Health & Fitness Preston mental health centre criticised over dirty plates and no emergency medicine
England's first mental health 'distress intervention' team to launch in the North East
An NHS trust and local charity have joined forces to pilot a new approach to tackling mental ill health.The organisations will become the first in England to roll-out a "distress brief intervention" (DBI) service. This will see the charity provide support to contact someone in distress - who does not need emergency help - within 24 hours of a referral.
A Preston rehabilitation centre has been told to improve its service following a CQC inspection.
The Hamptons in, is a high-dependency rehabilitation unit for men with mental health needs - catering for patients between the ages of 18 and 65. In a report published last week (21 October), it was handed a 'Requires Improvement' rating.
The centre, located on Gough Lane, has 14 beds and at the time of the inspection in August, all patients were detained under the Mental Health Act. The Hamptons was found to have pitfalls in a lack of emergency medicine, staff training and kitchen cleanliness.
'Not a miracle cure': GPs share what to know about prescribing exercise for mental health
With 1.6 million people waiting for mental health services, does social prescribing go far enough?It is hoped that the scheme, which is being trialled in 11 local authorities, will reduce the burden on the NHS through social prescribing – which is essentially when patients are prescribed non-medical activities like reading or exercising to deal with health problems.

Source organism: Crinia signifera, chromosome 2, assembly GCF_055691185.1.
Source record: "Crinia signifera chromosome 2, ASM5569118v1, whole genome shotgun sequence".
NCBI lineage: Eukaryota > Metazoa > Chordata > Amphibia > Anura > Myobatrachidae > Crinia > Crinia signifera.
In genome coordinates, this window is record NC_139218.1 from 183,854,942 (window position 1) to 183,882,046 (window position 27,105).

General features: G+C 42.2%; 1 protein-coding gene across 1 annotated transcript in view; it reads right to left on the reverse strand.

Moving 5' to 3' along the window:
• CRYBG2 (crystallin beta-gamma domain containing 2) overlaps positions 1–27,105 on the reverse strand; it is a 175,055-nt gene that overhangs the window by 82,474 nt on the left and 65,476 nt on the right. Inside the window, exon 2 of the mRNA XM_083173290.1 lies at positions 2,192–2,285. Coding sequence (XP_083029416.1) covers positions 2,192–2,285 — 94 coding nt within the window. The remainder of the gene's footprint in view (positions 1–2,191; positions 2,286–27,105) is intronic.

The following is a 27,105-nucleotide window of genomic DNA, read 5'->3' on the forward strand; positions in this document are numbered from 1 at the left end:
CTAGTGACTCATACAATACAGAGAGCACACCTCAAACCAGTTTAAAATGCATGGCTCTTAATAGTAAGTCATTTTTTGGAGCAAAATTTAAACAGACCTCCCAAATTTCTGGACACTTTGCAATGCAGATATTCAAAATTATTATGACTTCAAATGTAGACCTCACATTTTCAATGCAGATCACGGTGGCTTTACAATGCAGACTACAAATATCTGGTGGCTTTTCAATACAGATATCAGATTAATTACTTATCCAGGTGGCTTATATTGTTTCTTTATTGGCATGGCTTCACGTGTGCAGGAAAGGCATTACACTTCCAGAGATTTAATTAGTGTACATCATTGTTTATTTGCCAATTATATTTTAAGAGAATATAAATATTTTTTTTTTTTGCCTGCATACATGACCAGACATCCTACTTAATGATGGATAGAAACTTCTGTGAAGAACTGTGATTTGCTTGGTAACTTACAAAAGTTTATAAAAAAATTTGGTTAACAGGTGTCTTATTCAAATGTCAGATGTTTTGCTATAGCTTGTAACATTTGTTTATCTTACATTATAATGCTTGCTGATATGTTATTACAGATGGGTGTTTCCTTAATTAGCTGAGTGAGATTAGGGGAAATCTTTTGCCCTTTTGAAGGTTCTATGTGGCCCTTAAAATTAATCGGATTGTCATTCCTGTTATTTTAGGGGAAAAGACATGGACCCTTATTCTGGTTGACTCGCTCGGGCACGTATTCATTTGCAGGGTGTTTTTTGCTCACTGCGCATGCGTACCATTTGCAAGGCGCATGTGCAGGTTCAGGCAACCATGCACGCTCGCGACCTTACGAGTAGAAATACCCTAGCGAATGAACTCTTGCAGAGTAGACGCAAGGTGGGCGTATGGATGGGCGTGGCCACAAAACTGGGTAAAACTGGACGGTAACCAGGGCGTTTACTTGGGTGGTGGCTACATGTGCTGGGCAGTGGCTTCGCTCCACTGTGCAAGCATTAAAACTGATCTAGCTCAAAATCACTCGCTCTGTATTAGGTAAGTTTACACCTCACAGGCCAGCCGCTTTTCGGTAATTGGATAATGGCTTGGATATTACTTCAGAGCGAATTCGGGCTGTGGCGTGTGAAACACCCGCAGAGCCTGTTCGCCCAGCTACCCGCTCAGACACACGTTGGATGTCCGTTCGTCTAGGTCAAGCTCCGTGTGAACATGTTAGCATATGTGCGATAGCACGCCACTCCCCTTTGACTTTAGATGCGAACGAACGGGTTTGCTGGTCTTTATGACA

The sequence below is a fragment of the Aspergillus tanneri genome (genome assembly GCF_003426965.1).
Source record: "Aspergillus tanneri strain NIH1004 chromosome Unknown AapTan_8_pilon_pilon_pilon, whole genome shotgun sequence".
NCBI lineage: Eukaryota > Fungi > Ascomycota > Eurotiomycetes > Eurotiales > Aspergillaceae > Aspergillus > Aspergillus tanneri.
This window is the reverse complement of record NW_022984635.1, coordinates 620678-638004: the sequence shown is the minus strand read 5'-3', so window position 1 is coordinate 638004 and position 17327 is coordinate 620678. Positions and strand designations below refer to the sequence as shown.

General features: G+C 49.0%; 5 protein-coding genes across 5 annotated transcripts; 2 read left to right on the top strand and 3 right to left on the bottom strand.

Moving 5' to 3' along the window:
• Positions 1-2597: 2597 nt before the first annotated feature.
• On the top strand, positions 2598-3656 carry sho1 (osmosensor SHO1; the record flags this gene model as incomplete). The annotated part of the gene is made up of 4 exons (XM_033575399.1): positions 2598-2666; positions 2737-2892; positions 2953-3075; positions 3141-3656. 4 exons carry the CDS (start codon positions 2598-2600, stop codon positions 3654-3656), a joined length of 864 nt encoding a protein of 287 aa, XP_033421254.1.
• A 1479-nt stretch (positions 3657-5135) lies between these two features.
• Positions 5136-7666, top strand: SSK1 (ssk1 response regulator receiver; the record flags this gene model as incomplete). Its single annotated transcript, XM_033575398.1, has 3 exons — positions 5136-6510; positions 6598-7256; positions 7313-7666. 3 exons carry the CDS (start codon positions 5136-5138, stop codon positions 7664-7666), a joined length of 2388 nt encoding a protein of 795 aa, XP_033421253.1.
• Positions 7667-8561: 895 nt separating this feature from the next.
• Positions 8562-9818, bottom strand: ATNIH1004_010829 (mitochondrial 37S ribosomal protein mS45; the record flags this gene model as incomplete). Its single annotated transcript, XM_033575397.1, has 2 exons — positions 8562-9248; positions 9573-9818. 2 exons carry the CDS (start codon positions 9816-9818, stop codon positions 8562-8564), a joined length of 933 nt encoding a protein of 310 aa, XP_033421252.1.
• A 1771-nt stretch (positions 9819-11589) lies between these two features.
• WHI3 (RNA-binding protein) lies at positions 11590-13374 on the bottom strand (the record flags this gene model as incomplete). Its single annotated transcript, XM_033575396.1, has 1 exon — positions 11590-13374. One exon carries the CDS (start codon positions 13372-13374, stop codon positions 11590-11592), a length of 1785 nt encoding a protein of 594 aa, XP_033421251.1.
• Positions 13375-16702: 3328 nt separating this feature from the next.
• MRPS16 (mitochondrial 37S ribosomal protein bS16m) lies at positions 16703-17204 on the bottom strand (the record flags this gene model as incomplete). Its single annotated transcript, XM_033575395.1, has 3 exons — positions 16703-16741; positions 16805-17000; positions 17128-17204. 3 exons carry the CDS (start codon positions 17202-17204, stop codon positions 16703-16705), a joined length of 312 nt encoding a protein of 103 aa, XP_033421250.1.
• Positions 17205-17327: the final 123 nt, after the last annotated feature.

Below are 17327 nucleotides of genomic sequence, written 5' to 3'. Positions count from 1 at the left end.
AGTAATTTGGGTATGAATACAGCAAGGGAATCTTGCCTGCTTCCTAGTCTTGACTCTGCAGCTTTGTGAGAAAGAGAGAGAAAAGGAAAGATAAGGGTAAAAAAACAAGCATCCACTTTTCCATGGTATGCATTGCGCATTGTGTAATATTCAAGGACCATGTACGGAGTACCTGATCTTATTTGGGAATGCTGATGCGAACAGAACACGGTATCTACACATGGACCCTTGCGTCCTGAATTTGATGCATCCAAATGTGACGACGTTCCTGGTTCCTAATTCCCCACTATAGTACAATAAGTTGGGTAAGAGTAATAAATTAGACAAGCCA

Speaking to LancsLive, bosses at the centre have criticised - and appealed - certain aspects of the report.
While inspectors generally found wards were safe, mostly clean and well-equipped, there were no emergency medicines stored in the service, meaning they were not adhering to the requirements of the CQC's quality standards. Patients also informed inspectors that there was a dirty dustpan and brush in the kitchen, as well as crockery and cutlery that was dirty, meaning people were at risk of cross-infection.
Further to this, the kitchen was not included in the centre's daily cleaning schedule, meaning it was not receiving a regular clean, but instead was receiving three monthly deep cleans. Further on in the report, inspectors found that the service's managers did not make sure agency and bank staff were fully inducted into the service before starting their shift.
The WH team's ultimate home gym equipment edit, from just £1.99
For anyone converted to home workouts for the long haul.From dumbbells to kettlebells, medicine balls, foam rollers, ankle weights, resistance bands and even a weighted vest or two, there's a shedload up for grabs, and these are the best home workout equipment bits to buy now. Cribs-worthy home gym room, coming right up.
Five of the 13 agency staff that worked during the time of the inspection were found without a completed induction checklist on their file. This meant the CQC were "not assured that staff had been inducted into the service and that they had the necessary information to support patients effectively."